Chirlane McCray speaks at Bellevue Hospital. (Photo by Maria Rocha-Buschel)
By Maria Rocha-Buschel
New York City First Lady Chirlane McCray recently announced that the city is setting a goal to provide universal screening and treatment for maternal depression for all pregnant women and new mothers.
McCray made the announcement at Bellevue Hospital on November 17 along with representatives from NYC Health and Hospitals (formerly HHC), Maimonides Medical Center and the Greater New York Hospital Association.
NYC Health and Hospitals and Maimonides, which together perform about 25 percent of all deliveries in New York, have committed to achieve universal screening and connection to treatment within two years as the first step towards the goal. The Greater New York Hospital Association will also begin developing a learning network of hospitals across the city to screen all pregnant women and new mothers for the condition within that two-year period.
The Chanko family at City Hall in July: Barbara, wife of Mark Chanko’s son Kenneth (right), Mark’s daughter Pamela and his widow Anita (Photo by Sabina Mollot)
By Sabina Mollot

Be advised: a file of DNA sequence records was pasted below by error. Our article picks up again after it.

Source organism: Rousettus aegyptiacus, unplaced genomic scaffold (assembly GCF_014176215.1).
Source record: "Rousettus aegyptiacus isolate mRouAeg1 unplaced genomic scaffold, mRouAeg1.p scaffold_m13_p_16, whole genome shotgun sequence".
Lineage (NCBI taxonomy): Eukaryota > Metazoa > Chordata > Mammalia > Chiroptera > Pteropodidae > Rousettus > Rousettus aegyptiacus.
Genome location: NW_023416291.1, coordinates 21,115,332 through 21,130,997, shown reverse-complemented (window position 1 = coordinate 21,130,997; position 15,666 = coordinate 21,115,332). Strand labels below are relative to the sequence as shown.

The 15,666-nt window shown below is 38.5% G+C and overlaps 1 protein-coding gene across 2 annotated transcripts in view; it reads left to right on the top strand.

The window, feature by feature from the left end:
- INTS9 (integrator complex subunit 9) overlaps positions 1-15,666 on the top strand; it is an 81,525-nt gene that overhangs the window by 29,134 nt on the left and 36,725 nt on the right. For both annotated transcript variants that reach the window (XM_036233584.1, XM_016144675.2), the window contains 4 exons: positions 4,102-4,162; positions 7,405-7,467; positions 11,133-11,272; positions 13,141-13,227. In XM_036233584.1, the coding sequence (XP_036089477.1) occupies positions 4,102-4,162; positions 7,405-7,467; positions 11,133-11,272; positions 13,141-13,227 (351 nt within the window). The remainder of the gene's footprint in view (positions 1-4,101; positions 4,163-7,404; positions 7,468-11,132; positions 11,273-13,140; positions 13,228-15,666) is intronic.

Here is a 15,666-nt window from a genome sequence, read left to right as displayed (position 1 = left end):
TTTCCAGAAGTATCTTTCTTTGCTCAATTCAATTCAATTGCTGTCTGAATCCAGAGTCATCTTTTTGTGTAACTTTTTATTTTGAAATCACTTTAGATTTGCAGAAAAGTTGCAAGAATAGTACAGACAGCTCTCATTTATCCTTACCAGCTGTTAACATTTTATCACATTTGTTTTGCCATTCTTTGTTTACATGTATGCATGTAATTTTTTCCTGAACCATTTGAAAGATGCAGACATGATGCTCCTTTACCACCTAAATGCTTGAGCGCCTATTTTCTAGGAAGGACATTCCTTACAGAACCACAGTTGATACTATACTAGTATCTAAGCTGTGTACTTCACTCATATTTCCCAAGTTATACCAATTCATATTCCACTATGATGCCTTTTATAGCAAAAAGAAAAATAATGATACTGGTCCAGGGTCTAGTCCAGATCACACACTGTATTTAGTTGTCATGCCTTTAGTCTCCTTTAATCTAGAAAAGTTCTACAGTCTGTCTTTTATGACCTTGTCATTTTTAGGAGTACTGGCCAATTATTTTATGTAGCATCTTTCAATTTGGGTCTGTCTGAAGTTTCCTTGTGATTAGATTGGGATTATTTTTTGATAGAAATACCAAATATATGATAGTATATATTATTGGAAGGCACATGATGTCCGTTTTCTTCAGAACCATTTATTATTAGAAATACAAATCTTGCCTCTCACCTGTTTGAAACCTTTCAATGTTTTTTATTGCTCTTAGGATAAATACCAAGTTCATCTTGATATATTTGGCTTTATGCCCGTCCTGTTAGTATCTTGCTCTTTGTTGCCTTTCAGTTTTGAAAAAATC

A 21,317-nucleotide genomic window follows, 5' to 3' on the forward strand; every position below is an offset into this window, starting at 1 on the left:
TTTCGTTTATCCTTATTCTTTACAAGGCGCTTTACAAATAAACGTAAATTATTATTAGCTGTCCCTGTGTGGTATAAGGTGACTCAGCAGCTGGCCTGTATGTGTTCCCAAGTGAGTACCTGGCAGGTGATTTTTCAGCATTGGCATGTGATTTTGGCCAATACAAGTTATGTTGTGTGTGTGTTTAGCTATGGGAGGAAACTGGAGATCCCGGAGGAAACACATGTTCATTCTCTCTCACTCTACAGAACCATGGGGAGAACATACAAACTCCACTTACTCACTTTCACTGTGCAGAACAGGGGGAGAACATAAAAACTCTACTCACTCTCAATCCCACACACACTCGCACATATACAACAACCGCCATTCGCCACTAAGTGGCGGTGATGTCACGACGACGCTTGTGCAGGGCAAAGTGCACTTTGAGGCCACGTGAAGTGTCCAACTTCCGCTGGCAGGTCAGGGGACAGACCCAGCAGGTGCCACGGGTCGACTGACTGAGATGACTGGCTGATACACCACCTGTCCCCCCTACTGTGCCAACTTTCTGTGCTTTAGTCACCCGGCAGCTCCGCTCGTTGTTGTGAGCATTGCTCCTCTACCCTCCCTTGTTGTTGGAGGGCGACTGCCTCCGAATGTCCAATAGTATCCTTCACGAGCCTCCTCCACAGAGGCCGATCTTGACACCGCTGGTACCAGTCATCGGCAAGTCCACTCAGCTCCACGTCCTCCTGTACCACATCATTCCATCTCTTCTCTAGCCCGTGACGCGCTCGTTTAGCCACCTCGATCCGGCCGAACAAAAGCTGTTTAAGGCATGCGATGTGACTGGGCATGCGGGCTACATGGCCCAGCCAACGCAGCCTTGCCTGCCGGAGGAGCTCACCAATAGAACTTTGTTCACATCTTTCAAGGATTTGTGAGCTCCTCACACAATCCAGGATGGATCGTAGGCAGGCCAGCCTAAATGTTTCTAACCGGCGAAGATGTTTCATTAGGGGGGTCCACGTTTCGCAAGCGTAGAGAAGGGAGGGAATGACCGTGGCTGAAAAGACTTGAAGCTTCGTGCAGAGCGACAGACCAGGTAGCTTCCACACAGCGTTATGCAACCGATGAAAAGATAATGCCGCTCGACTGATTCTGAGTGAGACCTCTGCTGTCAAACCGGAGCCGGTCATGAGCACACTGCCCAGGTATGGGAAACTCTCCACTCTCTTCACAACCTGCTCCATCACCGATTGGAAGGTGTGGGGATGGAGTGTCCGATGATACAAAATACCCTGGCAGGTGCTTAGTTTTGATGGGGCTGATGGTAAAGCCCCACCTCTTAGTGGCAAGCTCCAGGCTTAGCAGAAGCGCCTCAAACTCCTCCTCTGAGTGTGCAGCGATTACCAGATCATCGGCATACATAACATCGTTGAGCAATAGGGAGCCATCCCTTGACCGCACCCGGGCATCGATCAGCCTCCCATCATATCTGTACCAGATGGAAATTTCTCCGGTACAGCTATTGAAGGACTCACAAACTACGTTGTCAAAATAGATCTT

Last month, Town & Village reported on how local elected officials were calling on New York hospitals to respect patients’ privacy by not allowing them to be filmed without prior consent. This push came as a result of the story of Mark Chanko, a former Stuyvesant Town and Peter Cooper resident, whose medical treatment and death, after being struck by a truck near his home, wound up being filmed for an ABC reality show called “NY Med.” He hadn’t consented to being filmed nor had anyone in his family. Though his face was blurred, those who knew him, including his widow Anita, recognized him immediately.
When asked for comment in July, the Greater New York Hospital Association responded to T&V to say its president, Kenneth E. Raske, agreed with the elected officials and was asking hospitals to abide by their request. New York Presbyterian, where “NY Med” was filmed, is a member hospital.
More recently, the Greater New York Hospital Association took the statement a step further by contacting the elected officials who’d asked for a change in policy directly, including Council Member Dan Garodnick. Along with reiterating, in a letter, that the GNYHA agreed that patients shouldn’t be filmed for entertainment purposes, Raske said this policy is consistent with existing state and federal laws.